This research developed international standard methods using virtual impactors and diluters for the in-stack measurement of (i) PM2.5 and PM10 mass concentrations and (ii) condensable particles within the flue gases of stationary emission sources (such as factories and power plants). Based on this re search, which reflects the importance of the standardization of sampling and measurement methods, international standards for both methods (ISO 13271 and ISO 25597) were published. For the purposes of the ISO publication, the performance of virtual impactors was compared with that of a commercial, conventional two-stage cascade impactor (Real impactor) that collects particles on its solid impaction surfaces. Virtual impactor measurements delivered consistent data in model aerosol testing systems, and in combustion flue gases at testing and commercial plants for coal and other fuels in Japan, Malaysia, and China. The emission behaviors of PM2.5 and condensable nanoparticles with organic and inorganic trace elements were characterized at each plant by using total surface area-based concentration, size distribution, and a variety of other measurement methods.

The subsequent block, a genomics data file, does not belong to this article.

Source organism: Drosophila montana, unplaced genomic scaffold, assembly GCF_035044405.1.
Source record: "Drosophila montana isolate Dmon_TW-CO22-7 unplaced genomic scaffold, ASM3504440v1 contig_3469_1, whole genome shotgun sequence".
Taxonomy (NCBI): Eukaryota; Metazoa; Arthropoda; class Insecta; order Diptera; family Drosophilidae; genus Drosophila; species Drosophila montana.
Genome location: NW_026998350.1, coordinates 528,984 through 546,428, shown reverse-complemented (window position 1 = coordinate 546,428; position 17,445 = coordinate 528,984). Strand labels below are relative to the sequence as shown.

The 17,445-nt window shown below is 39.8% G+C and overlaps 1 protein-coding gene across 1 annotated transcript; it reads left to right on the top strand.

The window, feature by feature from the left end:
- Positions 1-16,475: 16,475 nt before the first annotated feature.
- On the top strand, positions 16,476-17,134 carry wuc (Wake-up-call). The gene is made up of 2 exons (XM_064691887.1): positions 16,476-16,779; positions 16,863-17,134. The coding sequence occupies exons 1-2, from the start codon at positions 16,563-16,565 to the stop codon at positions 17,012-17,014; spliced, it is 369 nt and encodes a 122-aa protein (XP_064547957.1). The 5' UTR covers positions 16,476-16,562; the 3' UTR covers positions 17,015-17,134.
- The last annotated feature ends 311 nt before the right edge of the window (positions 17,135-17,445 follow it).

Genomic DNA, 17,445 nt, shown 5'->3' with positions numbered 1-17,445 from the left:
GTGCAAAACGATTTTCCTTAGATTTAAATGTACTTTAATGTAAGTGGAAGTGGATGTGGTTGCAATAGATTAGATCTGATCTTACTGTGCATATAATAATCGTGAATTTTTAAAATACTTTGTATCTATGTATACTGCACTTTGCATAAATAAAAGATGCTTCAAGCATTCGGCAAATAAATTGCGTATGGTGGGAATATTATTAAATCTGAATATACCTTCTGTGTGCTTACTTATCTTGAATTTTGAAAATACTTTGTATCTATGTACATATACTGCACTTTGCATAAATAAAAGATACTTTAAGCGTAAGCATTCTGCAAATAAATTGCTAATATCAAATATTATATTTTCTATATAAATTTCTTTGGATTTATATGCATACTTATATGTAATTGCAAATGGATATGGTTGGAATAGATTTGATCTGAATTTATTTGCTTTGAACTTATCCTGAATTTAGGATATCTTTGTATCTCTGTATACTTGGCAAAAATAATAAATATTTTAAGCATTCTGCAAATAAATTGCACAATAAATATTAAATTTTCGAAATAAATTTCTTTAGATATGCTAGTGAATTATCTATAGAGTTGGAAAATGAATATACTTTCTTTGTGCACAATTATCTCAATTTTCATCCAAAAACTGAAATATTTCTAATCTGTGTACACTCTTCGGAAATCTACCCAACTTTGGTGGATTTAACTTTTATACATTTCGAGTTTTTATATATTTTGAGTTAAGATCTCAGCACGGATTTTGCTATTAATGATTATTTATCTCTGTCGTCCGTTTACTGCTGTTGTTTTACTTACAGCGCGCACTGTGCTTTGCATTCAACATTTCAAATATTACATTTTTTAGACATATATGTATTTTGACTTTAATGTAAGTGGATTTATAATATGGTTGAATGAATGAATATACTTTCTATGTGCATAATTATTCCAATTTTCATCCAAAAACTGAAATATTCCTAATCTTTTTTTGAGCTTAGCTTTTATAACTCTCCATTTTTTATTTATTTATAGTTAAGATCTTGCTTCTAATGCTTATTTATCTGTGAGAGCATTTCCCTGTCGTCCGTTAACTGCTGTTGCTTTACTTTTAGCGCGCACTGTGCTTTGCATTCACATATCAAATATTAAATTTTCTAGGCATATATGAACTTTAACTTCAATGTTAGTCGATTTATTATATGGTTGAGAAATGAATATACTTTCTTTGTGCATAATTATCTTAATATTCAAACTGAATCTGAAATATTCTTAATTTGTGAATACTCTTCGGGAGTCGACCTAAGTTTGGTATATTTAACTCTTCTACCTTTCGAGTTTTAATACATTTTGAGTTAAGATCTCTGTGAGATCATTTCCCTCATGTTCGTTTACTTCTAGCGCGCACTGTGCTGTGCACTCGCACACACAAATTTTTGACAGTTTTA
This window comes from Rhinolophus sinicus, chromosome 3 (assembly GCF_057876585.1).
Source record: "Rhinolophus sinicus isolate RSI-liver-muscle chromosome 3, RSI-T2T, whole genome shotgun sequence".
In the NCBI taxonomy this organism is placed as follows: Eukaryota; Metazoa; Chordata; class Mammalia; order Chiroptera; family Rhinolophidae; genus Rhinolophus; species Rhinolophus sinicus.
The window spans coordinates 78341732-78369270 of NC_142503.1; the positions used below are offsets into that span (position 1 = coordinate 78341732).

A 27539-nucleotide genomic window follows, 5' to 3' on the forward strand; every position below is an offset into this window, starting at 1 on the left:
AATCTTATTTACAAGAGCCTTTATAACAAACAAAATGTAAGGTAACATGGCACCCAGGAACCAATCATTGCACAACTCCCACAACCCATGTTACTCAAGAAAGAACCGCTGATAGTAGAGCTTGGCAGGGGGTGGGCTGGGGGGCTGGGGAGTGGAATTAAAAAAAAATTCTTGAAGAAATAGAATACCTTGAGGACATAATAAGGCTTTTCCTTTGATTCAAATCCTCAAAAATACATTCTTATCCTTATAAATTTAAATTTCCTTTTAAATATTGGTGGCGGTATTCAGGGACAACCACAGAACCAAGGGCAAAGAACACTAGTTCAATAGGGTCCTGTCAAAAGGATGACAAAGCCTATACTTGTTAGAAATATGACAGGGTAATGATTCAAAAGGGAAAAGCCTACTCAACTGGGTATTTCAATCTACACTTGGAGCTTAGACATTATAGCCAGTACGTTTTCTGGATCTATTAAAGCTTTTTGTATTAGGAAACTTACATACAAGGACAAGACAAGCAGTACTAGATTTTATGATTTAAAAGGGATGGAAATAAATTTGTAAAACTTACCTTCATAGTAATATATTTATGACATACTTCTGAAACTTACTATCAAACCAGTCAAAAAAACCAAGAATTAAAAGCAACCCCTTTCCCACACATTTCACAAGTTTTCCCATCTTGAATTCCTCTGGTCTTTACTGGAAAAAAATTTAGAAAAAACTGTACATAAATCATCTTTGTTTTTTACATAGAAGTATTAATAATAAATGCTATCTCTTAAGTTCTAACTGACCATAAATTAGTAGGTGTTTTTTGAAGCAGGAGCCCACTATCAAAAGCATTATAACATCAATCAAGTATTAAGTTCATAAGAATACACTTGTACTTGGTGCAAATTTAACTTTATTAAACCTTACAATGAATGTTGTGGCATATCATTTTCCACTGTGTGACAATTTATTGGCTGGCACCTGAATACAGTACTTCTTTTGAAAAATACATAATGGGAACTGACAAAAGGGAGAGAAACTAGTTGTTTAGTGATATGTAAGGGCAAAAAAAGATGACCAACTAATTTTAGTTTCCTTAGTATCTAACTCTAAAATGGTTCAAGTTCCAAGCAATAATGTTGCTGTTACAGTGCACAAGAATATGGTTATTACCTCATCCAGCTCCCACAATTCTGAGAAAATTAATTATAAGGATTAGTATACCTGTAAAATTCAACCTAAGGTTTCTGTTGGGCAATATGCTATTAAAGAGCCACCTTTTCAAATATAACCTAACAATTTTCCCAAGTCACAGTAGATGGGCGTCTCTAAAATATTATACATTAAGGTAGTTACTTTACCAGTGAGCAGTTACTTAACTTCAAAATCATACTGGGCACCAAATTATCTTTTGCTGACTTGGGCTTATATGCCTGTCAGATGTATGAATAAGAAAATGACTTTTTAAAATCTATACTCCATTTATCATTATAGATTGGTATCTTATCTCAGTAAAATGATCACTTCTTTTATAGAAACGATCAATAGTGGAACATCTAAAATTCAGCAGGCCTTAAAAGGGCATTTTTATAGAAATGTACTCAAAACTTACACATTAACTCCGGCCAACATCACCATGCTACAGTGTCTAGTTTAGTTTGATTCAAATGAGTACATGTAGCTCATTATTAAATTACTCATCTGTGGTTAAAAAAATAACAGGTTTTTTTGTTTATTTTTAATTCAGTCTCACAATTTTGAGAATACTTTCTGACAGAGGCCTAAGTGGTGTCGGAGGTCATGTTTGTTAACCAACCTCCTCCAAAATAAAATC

To evaluate aerosol impacts on human health and plants, introduce control technology to the emission sources, and formulate a reduction strategy, three subjects must be comprehensively studied: (i) characteristics of the emission sources, and physical and chemical behavior of the aerosols in the atmosphere; (ii) biological and medical influences; and (iii) integrated quantification of the source receptor relationship based on the achievements of the foregoing two studies. Additionally, measuring the characteristics of the source–receptor relationship (SRR) should not be limited to individual regions or countries but considered on an international scale to solve the problems of pollution at regional levels, as well as at transboundary levels, through a socio-economic lens. This is done because the anthropogenic sources are associated with global economic activities and globalization induces the economy–environment linkage, which creates a hidden emission structure. In the first part, we show a general mathematical framework of SRR and review the SRR studies of acid depositions, surface ozone and aerosol concentrations. A further research review is made of the intercontinental SRR of adverse health impacts, such as premature mortalities caused by aerosol or gaseous air pollutant exposure. We also introduce a SRR study of PM2.5 by sectors in source regions of east and south-east Asia. In the second part, we present socio-economic evaluation methods of anthropogenic sources of air pollutants, such as consumption-based accounting of their emissions and emissions embodied in bilateral trade.Applications of multiregional input-output (MRIO) analysis to analyze environmental implications of consumption in terms of CO2, aerosol and other air pollutants are shown in particular. Finally, a consumption-based impact analysis utilizing the combined models of SRR and MRIO is presented.